Send Formatted Emails From Power Apps Without Writing Any HTML Code
Sending email in Power Apps is quite easy to do but if you want to go beyond plain-text and use different styles: fonts, colors, sizes, etc. then the only way to do it is by writing HTML code. The good news is, you don’t actually have to learn HTML, you just have to be clever about it! In this article I’ll show a you simple way to send formatted emails from Power Apps by using Microsoft Outlook to generate the HTML and use it as a template.
I/T Equipment Requests App
The I/T Equipment Requests app allows a Manager to procure computer equipment for their employees. Once the Manager fills-in a form with employee details, the request due date and what equipment is required…
…an email notification is sent to the I/T department that looks like this.
Create a Requests Form
Make a new SharePoint list called ‘IT Equipment Requests’ with the following columns: Employee Name (Text), Department (Choices) , Position (Text), Start Date (Date) and Equipment (Choices). Don’t worry about including any ‘fake list items’. We will create these by submitting the form.
Then open Power Apps Studio, create a new blank canvas app and connect it to the ‘IT Equipment Requests’ SharePoint list. Add an Edit Form called frm_EquipmentRequests to the app with all of the fields shown below.
Also, change the DefaultMode property of the Form to this code so the form will create new entries by default.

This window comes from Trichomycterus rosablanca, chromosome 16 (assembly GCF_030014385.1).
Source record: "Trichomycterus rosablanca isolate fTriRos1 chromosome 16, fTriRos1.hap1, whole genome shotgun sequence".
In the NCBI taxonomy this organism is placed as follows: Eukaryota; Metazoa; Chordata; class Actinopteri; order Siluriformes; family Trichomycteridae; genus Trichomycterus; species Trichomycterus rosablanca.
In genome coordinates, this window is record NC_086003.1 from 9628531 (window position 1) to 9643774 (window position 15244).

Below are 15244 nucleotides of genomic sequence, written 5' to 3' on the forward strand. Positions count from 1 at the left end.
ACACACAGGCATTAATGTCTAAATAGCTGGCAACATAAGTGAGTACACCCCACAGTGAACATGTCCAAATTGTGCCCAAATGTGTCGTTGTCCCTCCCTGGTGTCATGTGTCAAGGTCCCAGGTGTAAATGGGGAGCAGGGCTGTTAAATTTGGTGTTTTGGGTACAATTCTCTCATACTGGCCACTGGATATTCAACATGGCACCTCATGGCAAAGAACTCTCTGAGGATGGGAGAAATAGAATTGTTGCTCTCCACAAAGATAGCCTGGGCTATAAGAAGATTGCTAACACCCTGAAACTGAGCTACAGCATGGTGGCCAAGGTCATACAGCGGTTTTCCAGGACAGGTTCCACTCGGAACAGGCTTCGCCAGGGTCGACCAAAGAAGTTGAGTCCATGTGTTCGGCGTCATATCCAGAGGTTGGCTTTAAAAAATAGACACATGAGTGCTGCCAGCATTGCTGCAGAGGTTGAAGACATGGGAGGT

Design The Email Template In Outlook
When the ‘Equipment Request’ form is submitted an email is sent to the I/T department. We want the email to have different text sizes, font weights, colors and a table showing what items were requested. To send a formatted email like the one shown below in Power Apps we would need to write some HTML code. However, that would take alot of effort so fortunately there’s any easier way.
Open the Outlook app and write a new email that looks like this:
Go to the File tab on the ribbon and click Save As.
Then save the email as an HTML document. We have now managed to generate the needed code without spending any effort to write it.
Show An Email Preview
Open the HTML document in Notepad (Windows application) or a text editor of your choosing
Replace all of the single quotes in the document with double-quotes. This is necessary because Power Apps will read a single quote as the end of a text-string rather than HTML.
Go back to Power Apps Studio and insert a new HTML Text control on the screen called htm_EmailPreview. Copy and paste the code from the HTML document into the HTMLText property and enclosed it in double-quotes at the start and the end.
Now a preview of the email is showing but we want to remove the placeholder values and show the data that actually appears inside the form. Manually find and replace the placeholders inside the HTMLText property
Figuring out how to make the table show each piece of equipment is a little bit trickier. We must locate the section of code where the equipment_name_here placeholder exists and replace it with “&Value&”. Then we wrap that section of code in a CONCAT function to repeat for each piece of equipment. Make sure you include all of the code from the opening <tr> tag to the closing </tr> tag as shown in the image below.
We’re done the hard part. The email preview now shows values from our Request form!
Send The Formatted Email
To send the Email when the form is submitted put this code in the OnSelect property of the Submit button. It saves the HTML from the Email Preview in a variable.
Then add the Office365Outlook connector to the app and write this code in the OnSuccess property of the form.
Office365Outlook.SendEmailV2("[email protected]", "Test", varEmailMessage)
To test the email message click on the Submit button. Note: I have hidden the Email Preview in my app by setting its Visible property to false.
The email that appears in your inbox will look exactly like the Email Preview found in the app.
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